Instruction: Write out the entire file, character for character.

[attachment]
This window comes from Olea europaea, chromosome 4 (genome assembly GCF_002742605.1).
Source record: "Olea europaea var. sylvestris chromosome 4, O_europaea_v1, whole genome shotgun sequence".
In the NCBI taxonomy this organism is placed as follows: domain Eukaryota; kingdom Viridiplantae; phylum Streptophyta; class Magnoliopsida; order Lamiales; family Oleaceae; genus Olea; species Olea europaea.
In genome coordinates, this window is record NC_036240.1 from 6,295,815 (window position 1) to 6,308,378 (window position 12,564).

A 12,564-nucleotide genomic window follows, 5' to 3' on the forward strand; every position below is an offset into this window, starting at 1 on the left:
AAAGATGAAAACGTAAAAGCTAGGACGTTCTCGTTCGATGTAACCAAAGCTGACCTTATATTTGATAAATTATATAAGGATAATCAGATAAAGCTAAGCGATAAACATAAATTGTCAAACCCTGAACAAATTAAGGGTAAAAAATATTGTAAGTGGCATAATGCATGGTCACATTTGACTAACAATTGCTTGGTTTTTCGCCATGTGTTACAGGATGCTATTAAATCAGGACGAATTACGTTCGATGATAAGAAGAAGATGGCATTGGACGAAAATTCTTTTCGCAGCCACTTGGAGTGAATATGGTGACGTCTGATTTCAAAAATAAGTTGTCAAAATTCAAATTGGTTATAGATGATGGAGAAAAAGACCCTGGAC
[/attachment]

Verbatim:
This window comes from Olea europaea, chromosome 4 (genome assembly GCF_002742605.1).
Source record: "Olea europaea var. sylvestris chromosome 4, O_europaea_v1, whole genome shotgun sequence".
In the NCBI taxonomy this organism is placed as follows: domain Eukaryota; kingdom Viridiplantae; phylum Streptophyta; class Magnoliopsida; order Lamiales; family Oleaceae; genus Olea; species Olea europaea.
In genome coordinates, this window is record NC_036240.1 from 6,295,815 (window position 1) to 6,308,378 (window position 12,564).

A 12,564-nucleotide genomic window follows, 5' to 3' on the forward strand; every position below is an offset into this window, starting at 1 on the left:
AAAGATGAAAACGTAAAAGCTAGGACGTTCTCGTTCGATGTAACCAAAGCTGACCTTATATTTGATAAATTATATAAGGATAATCAGATAAAGCTAAGCGATAAACATAAATTGTCAAACCCTGAACAAATTAAGGGTAAAAAATATTGTAAGTGGCATAATGCATGGTCACATTTGACTAACAATTGCTTGGTTTTTCGCCATGTGTTACAGGATGCTATTAAATCAGGACGAATTACGTTCGATGATAAGAAGAAGATGGCATTGGACGAAAATTCTTTTCGCAGCCACTTGGAGTGAATATGGTGACGTCTGATTTCAAAAATAAGTTGTCAAAATTCAAATTGGTTATAGATGATGGAGAAAAAGACCCTGGAC